Not to minimize the alleged animal cruelty here (which, if true, is awful and ABI should stop doing it!), but this little episode also demonstrates just how stuck the macrobrewer is when it comes to Budweiser. Sales of the King of Beers peaked decades ago, and as drinkers in the influential United States market have looked elsewhere—to light beer, then imports, then craft beer, then flavored malt beverages—the brand has struggled to find a lane. Even though Americans aren’t drinking Bud Heavy like they used to, ABI has continued to position the brand as a cultural standard-bearer of a mainstream, middle-of-the-road, and mostly bygone Americanness.
Which kinda-sorta worked on a vibes basis, for a while at least. As much as the brand’s craft beer counterpunch in the 2015 Super Bowl felt like punching down to small brewers and their acolytes, it probably sounded like a lion’s roar to people who use “hipster” interchangeably with “people under 40 who don’t listen to Top 40.” For most of the past decade, ABI has also cashed in on jingoistic summer rebrands, betting (correctly) that most drinkers wouldn’t clock the irony of a Budweiser labeled “America” sold by a foreign conglomerate.
The Clydesdales, as a reliable source of nostalgia, gravitas, and goodwill for the former flagship, have been key to this bona fides-burnishing effort, showing up in canonical ads (e.g., Bud’s 9/11 homages) and generally standing in as ginormous mascots for a Pax Americana vision of the United States that still resonates with boomers and Fox News viewers (to the extent that they’re different, amirite?!) This hasn’t really helped sales, though, and it’s delivering diminishing returns in vibes, too. A 2022 brand-loyalty report from marketing firm Brand Keys found Budweiser amongst the biggest losers “when it comes to loyalty in the post-pandemic marketplace.” Ah.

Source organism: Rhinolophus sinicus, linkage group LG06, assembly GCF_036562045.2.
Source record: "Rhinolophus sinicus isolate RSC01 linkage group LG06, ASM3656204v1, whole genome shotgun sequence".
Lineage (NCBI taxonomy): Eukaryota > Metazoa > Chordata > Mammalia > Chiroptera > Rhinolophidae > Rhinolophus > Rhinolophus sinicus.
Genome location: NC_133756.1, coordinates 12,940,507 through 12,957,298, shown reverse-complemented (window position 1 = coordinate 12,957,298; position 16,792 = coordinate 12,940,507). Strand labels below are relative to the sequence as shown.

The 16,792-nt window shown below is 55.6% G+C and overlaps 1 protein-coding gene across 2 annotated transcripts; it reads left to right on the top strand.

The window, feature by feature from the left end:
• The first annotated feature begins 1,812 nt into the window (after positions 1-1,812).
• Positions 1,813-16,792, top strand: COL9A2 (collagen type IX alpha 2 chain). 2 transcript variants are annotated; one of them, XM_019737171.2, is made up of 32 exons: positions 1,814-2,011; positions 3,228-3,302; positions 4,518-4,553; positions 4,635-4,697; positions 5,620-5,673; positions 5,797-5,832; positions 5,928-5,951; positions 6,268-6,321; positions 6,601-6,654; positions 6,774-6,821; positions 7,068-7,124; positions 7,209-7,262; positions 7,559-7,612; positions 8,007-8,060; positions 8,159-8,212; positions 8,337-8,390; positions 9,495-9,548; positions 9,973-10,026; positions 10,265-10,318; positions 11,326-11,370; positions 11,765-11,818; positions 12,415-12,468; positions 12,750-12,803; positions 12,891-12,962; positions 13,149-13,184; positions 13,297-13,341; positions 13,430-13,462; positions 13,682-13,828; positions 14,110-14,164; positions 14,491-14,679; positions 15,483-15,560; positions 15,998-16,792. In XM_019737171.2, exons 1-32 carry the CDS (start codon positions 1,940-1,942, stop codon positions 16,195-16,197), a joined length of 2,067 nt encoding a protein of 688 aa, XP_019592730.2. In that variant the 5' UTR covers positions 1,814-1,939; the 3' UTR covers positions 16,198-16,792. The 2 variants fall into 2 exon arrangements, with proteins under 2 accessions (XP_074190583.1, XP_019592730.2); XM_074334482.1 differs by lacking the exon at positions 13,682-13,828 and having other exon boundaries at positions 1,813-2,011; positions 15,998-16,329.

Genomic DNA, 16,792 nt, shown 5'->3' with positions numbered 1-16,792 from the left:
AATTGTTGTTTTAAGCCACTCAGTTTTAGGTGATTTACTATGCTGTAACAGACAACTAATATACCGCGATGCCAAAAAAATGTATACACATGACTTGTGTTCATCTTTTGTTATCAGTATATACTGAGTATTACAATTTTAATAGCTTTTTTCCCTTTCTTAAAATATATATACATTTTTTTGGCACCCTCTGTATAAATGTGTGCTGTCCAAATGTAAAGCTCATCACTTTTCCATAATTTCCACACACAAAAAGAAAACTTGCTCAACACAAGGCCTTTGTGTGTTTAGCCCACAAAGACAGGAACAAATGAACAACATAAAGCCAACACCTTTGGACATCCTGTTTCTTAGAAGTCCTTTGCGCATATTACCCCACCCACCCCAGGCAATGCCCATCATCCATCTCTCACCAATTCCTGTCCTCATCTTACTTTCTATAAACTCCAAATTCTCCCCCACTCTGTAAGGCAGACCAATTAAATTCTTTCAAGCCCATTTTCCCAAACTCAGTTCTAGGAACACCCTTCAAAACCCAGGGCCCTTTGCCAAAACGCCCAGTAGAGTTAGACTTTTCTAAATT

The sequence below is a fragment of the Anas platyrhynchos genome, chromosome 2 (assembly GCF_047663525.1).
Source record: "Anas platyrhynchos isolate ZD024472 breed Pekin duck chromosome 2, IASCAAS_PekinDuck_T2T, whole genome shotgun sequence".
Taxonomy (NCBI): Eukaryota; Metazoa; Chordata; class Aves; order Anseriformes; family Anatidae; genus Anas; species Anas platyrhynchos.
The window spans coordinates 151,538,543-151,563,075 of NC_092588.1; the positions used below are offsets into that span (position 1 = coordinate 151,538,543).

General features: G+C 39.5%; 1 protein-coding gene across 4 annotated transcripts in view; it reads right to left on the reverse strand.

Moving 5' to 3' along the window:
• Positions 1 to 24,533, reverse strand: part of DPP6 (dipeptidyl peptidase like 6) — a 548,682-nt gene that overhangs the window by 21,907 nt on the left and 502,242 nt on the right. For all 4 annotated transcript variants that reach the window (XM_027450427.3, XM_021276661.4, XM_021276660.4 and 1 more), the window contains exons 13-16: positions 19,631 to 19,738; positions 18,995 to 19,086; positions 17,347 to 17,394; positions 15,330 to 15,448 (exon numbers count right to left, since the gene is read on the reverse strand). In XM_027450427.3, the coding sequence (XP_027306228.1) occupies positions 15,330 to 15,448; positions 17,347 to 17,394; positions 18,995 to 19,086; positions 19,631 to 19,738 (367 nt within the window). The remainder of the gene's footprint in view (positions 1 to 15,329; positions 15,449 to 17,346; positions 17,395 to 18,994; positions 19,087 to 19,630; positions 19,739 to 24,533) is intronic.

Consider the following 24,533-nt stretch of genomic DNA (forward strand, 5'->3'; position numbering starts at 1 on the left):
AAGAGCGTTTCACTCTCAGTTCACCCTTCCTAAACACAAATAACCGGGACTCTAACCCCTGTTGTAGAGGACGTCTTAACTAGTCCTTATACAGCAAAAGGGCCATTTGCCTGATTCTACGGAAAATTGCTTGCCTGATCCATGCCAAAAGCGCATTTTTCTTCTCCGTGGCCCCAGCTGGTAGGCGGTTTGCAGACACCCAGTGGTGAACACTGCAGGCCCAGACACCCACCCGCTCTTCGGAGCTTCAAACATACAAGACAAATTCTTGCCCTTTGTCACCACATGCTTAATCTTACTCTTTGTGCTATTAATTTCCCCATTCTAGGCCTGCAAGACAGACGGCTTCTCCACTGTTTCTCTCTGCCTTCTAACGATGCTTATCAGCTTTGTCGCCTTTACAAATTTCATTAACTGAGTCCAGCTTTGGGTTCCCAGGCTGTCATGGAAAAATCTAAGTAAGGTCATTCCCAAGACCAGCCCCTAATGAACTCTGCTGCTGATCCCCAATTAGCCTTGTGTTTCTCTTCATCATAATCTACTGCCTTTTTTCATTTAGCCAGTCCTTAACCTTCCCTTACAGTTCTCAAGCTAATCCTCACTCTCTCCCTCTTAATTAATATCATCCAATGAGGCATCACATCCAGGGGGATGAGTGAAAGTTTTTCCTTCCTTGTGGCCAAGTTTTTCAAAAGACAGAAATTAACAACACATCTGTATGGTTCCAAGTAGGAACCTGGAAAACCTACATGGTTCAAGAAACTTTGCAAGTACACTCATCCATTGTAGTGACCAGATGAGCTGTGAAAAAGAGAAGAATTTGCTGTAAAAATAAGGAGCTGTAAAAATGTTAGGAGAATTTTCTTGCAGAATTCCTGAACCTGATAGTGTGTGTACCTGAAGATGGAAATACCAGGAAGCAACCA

PETA’s investigation highlights another problem with the legacy approach. It’s a rare U.S. institution that remains beyond reproach for nine decades, and at some point, even the most sterling of symbols sustains a black mark or two. (Just ask Trudy Busch Valentine!) I doubt the company will even bother to change its practices at Warm Springs after this report3, but after the backlash dies down and the mobile billboard leaves, Budweiser will still face the same conundrum it’s been grappling with for over a decade. The Clydesdales can’t pull the beer cart any more, and ABI doesn’t have much in the stable to replace them.
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📉 Those Super Bowl alco-mmercials super-sucked
Super Bowl 57 was the first in my lifetime that featured not only advertisements from multiple beer companies, but multiple categories of alcohol entirely. And they were, on balance, pretty mediocre! Not that I had high hopes or anything, but… man, was I underwhelmed. Then again, taste is a matter of taste, and beyond the (pay)walled garden of this here boozeletter, the preferences that matter most aren’t mine, but those of the American drinking public’s rank-and-file guzzlers, so [touches earpiece, listens intently, frowns] Uh-huh… I see… Folks, I’m now learning that they thought Big Alcohol’s big-dollar ads sucked shit, too.